A man brought our new friend a plastic bag of milky sweet tea which he poured into a couple plastic cups as he started talking. Mostly he wanted to hear about American festivals, “like the Burning Man.” Unfortunately Bridget and I don’t know much about that, so instead we told him about Thanksgiving and Haloween. He was a silly guy and delighted in telling us jokes (How do you get a camel into a refrigerator? You open the door and put him in! How do you get an elephant into a refrigerator? Well, first you have to take the camel out! You’re loading Noah’s Ark, which animal is missing? The elephant! He’s still in the refrigerator!).
He likes talking to foreigners, “There are three things every foreigner has you know. Your Lonely Planet, you know, your Bible; a water bottle; and a plastic bag of toilet paper!” Yup. Check check and check. White people in India…apparently we’re completely predictable and all alike.
After a few cups of tea he asked if we wanted him to show us things, jewelry? Miniature paintings? Rugs?
Uhoh, here’s the sales pitch, I thought, but allowed myself to be led to a small jewelry shop nearby. I bought a necklace and Bridget bought earrings from the jeweler who sells to buyers in Delhi and insisted he was giving us the “wholesale price for very good friends.”
Then our friend took us to see jewelry makers. We entered a small room to see two men sitting cross-legged on the floor bent intently over strips of silver and a pile of colored stone on their table. They invited us to watch as they expertly fitted the silver around the stones, making perfect casings to be used for pendants, bracelets, and earrings.
“Miniature paintings next?” our guide suggested. Again he led us through the streets (becoming more crowded now) and up some stairs into a small room with mattresses on the floor and walls covered in miniature paintings of everything from Hindu gods to people to tigers. A middle-aged man sat in the middle of it all and introduced himself as the painting instructor. He gave us a demonstration of how he crushes rocks to make the paints, and then brought out stacks and stacks of paintings by him and his students for us to look at. “Not trying to sell you anything, you can just look” he said. We admired the intricate details through a magnifying glass, some of the paintings took 3 weeks to complete! We each bought two. They were kind of expensive ($25 each), but original art is worth it!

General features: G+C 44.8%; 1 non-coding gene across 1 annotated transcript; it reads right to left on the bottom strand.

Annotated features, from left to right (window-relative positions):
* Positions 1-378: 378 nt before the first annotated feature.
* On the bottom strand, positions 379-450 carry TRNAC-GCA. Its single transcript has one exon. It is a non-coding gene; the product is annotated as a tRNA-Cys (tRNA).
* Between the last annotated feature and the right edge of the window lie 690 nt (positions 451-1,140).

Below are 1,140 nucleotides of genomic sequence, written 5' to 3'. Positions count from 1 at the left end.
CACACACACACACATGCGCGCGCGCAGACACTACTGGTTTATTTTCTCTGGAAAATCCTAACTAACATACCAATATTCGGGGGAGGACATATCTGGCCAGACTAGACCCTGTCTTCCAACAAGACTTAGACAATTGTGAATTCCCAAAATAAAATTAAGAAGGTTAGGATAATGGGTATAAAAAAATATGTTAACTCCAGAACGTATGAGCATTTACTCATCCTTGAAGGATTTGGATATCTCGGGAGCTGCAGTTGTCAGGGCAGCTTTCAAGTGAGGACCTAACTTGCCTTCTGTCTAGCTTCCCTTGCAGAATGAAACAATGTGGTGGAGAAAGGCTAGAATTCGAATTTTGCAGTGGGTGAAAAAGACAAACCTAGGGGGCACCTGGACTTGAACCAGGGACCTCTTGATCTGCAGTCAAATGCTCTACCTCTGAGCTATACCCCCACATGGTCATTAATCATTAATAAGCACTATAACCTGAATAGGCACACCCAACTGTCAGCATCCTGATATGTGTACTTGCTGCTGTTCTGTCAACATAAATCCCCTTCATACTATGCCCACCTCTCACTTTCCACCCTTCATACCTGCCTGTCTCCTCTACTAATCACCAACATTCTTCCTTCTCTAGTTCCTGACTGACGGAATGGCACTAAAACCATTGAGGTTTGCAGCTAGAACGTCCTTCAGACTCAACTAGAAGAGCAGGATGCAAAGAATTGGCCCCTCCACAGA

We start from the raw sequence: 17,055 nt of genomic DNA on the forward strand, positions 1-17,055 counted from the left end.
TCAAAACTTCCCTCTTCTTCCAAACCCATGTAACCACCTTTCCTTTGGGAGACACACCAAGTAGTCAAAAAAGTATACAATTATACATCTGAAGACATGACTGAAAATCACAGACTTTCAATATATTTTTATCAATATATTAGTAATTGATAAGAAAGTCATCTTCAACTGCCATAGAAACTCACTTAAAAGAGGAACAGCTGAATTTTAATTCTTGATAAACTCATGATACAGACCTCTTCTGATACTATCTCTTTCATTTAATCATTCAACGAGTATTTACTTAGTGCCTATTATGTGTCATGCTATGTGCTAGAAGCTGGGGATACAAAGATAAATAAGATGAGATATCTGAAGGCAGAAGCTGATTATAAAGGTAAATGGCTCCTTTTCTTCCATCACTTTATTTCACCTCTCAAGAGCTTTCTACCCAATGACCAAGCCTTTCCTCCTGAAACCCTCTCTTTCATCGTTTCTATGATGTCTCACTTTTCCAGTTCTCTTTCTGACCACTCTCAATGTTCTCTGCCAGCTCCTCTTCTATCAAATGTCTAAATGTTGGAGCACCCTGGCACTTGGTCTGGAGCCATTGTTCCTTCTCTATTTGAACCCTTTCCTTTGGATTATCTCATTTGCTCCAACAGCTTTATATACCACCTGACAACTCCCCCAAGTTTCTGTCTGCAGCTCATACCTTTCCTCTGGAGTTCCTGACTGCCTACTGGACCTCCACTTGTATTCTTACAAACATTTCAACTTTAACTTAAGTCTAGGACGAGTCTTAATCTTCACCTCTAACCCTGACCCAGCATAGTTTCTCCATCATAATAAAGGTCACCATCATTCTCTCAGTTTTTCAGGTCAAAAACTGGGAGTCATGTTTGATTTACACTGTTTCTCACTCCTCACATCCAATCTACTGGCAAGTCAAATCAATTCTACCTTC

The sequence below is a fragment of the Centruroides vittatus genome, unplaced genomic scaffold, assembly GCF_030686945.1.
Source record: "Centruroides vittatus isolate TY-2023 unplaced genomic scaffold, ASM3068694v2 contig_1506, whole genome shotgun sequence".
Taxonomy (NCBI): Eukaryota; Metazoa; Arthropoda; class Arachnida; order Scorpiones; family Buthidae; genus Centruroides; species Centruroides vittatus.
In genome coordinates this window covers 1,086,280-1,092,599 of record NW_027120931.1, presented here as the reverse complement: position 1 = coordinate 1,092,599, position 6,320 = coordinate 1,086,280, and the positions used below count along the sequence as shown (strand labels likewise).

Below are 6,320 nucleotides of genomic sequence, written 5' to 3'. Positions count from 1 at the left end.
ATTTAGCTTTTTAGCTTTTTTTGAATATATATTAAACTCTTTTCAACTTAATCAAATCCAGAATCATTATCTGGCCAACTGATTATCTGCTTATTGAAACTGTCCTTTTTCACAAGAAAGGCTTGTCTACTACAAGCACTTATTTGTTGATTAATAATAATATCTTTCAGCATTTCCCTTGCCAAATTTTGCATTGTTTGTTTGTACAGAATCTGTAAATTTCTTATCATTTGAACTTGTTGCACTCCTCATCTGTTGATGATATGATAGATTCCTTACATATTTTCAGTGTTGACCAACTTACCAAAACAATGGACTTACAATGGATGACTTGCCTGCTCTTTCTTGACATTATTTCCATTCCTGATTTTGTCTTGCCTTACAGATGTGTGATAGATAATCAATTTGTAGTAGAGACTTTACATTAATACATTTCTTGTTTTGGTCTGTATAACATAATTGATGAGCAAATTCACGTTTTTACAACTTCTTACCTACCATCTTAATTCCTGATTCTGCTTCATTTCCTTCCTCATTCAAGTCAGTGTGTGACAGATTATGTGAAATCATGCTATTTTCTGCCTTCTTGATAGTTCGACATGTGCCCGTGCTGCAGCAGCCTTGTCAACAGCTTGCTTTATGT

We made our excuses and left, thanking the painter profusely. We told our friend that we had to meet Vishaal at the Hawa Mahal at 12:30, so he walked with us part of the way, then turned down a different street, “Ok, I’m going this way. Bye!” And that was that.
His abrupt departure was a little odd, considering most Indians we met insisted on exchanging contact information (name, address, phone, email, facebook), no matter how brief the encounter.
But whatevs, it was a great morning in Jaipur. Bridget was psyched, I was still skeptical (wondering just how much money our friend got from the merchants…was he actually nice? Or just using us?). But we did have fun and liked what we bought, so either way I guess it’s ok.
We saw the Hawa Mahal (Air Palace), which was crowded but fun! There’s 360 windows in the front of the palace, one for each of the wives to look out of.
Then Vishaal met us and we drove up to Nahargarh Fort (Tiger Fort), this one overlooking Jaipur. It was beautiful!
After meandering through the rooms, we had tea and snacks at a café that felt like it was on top of the world. All around us we saw the city, spreading and sprawling into the distance, and as we sipped tea we imagined ourselves ancient Hindu princesses and prince, surveying our kingdom.
TO BE CONTINUED...